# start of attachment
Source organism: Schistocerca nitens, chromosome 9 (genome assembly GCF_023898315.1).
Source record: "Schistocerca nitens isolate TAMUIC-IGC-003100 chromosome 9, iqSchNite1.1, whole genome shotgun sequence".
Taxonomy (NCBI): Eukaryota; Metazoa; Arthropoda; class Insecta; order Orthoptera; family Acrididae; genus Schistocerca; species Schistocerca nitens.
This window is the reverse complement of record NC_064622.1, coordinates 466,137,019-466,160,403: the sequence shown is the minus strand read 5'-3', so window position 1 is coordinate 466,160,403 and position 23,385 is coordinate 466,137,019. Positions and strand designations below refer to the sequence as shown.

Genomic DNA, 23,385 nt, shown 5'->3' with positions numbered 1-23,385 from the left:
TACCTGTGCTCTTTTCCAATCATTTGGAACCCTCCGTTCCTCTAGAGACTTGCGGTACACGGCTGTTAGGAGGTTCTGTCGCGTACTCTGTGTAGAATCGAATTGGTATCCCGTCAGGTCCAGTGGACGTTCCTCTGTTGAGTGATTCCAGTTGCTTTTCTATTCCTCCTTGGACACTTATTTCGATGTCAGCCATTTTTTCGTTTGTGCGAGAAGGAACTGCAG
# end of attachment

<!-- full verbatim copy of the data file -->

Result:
Source organism: Schistocerca nitens, chromosome 9 (genome assembly GCF_023898315.1).
Source record: "Schistocerca nitens isolate TAMUIC-IGC-003100 chromosome 9, iqSchNite1.1, whole genome shotgun sequence".
Taxonomy (NCBI): Eukaryota; Metazoa; Arthropoda; class Insecta; order Orthoptera; family Acrididae; genus Schistocerca; species Schistocerca nitens.
This window is the reverse complement of record NC_064622.1, coordinates 466,137,019-466,160,403: the sequence shown is the minus strand read 5'-3', so window position 1 is coordinate 466,160,403 and position 23,385 is coordinate 466,137,019. Positions and strand designations below refer to the sequence as shown.

Genomic DNA, 23,385 nt, shown 5'->3' with positions numbered 1-23,385 from the left:
TACCTGTGCTCTTTTCCAATCATTTGGAACCCTCCGTTCCTCTAGAGACTTGCGGTACACGGCTGTTAGGAGGTTCTGTCGCGTACTCTGTGTAGAATCGAATTGGTATCCCGTCAGGTCCAGTGGACGTTCCTCTGTTGAGTGATTCCAGTTGCTTTTCTATTCCTCCTTGGACACTTATTTCGATGTCAGCCATTTTTTCGTTTGTGCGAGAAGGAACTGCAG